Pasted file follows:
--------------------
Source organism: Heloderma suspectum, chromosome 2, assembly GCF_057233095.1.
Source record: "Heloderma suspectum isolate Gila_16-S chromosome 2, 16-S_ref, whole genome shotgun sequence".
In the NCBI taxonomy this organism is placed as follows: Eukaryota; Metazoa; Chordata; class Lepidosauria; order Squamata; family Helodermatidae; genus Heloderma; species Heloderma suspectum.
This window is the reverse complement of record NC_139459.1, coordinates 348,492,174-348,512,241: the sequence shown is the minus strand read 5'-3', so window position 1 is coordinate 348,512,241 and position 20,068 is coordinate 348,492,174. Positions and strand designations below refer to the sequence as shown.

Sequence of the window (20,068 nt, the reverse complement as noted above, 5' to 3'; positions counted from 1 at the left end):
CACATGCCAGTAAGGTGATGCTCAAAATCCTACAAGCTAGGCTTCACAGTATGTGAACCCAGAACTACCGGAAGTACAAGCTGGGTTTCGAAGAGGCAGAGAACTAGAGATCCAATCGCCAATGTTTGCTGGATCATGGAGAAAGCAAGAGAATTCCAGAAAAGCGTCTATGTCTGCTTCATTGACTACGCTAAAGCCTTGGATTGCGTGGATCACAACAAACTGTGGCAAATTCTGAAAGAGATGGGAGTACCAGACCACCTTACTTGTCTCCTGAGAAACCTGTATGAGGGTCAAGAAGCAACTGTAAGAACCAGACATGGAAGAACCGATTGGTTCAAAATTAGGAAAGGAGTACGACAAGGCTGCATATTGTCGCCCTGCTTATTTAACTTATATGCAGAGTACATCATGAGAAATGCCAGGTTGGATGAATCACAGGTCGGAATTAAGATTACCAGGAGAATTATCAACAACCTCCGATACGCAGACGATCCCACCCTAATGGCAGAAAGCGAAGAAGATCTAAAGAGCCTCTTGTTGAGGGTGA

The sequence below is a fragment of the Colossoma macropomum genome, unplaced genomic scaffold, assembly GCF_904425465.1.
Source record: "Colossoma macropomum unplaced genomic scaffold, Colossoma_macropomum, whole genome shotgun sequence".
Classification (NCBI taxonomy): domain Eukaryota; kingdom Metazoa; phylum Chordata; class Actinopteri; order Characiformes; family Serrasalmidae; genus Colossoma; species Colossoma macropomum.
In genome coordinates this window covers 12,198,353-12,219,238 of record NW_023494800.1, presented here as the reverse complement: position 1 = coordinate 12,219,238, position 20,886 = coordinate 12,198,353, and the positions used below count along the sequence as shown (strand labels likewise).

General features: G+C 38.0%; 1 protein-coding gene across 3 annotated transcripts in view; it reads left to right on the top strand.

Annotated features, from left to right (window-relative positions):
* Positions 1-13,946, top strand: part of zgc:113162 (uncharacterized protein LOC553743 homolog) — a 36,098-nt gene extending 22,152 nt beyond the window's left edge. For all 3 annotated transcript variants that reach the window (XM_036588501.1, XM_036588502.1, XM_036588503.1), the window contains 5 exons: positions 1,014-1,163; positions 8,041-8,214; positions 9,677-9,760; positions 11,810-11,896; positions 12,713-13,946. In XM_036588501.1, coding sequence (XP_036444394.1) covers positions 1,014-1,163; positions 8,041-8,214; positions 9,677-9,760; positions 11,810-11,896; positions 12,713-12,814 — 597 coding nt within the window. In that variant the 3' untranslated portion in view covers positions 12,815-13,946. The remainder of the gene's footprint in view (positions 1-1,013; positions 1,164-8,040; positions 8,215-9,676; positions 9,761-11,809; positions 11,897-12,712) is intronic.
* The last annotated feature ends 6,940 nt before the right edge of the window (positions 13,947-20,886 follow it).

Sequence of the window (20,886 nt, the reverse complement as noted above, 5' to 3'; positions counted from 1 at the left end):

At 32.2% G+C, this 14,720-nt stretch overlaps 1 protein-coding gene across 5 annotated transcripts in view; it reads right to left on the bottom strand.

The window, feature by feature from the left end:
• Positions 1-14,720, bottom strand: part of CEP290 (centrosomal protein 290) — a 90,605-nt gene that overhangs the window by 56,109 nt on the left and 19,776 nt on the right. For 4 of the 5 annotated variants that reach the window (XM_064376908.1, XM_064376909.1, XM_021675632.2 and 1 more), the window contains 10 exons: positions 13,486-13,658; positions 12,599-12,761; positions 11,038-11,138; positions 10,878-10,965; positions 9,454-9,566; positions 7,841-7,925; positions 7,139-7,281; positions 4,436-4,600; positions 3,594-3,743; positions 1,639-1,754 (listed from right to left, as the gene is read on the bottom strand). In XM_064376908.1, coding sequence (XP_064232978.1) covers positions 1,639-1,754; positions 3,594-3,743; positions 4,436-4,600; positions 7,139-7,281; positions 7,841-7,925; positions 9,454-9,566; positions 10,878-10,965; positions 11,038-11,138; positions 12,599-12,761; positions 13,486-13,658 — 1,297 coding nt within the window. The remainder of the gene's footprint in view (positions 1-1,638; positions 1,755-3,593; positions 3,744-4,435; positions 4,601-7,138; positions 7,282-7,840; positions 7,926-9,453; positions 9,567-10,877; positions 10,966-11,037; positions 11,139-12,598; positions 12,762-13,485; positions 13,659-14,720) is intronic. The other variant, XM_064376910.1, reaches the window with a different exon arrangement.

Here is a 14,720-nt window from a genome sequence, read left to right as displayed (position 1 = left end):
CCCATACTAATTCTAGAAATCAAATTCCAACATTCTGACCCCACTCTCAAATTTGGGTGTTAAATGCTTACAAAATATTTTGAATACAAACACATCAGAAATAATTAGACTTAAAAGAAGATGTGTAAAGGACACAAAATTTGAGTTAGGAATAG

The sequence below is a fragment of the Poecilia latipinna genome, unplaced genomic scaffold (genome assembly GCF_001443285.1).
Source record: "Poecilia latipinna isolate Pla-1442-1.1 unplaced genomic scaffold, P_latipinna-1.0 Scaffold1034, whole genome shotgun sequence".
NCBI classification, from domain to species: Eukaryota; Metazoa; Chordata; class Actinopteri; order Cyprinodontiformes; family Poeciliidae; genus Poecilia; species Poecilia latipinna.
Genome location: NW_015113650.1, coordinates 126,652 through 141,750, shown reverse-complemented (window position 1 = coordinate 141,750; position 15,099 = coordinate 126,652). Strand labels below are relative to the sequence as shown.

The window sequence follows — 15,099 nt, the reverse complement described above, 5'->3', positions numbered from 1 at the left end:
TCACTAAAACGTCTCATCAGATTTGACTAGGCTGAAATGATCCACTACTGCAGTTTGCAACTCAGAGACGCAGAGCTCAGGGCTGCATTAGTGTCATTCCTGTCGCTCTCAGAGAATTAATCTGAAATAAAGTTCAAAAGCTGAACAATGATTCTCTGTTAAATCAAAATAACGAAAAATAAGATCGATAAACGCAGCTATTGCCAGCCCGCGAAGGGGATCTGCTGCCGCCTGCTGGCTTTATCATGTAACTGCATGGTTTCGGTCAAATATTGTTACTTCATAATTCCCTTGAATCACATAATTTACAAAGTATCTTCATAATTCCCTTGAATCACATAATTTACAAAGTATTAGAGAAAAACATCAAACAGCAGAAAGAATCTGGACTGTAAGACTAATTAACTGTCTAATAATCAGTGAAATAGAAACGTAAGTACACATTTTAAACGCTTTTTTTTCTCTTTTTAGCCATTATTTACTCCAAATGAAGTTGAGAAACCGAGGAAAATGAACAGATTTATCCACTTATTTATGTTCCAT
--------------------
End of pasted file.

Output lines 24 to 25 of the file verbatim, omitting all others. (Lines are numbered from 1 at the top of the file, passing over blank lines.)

Genome location: NW_015113650.1, coordinates 126,652 through 141,750, shown reverse-complemented (window position 1 = coordinate 141,750; position 15,099 = coordinate 126,652). Strand labels below are relative to the sequence as shown.

The window sequence follows — 15,099 nt, the reverse complement described above, 5'->3', positions numbered from 1 at the left end: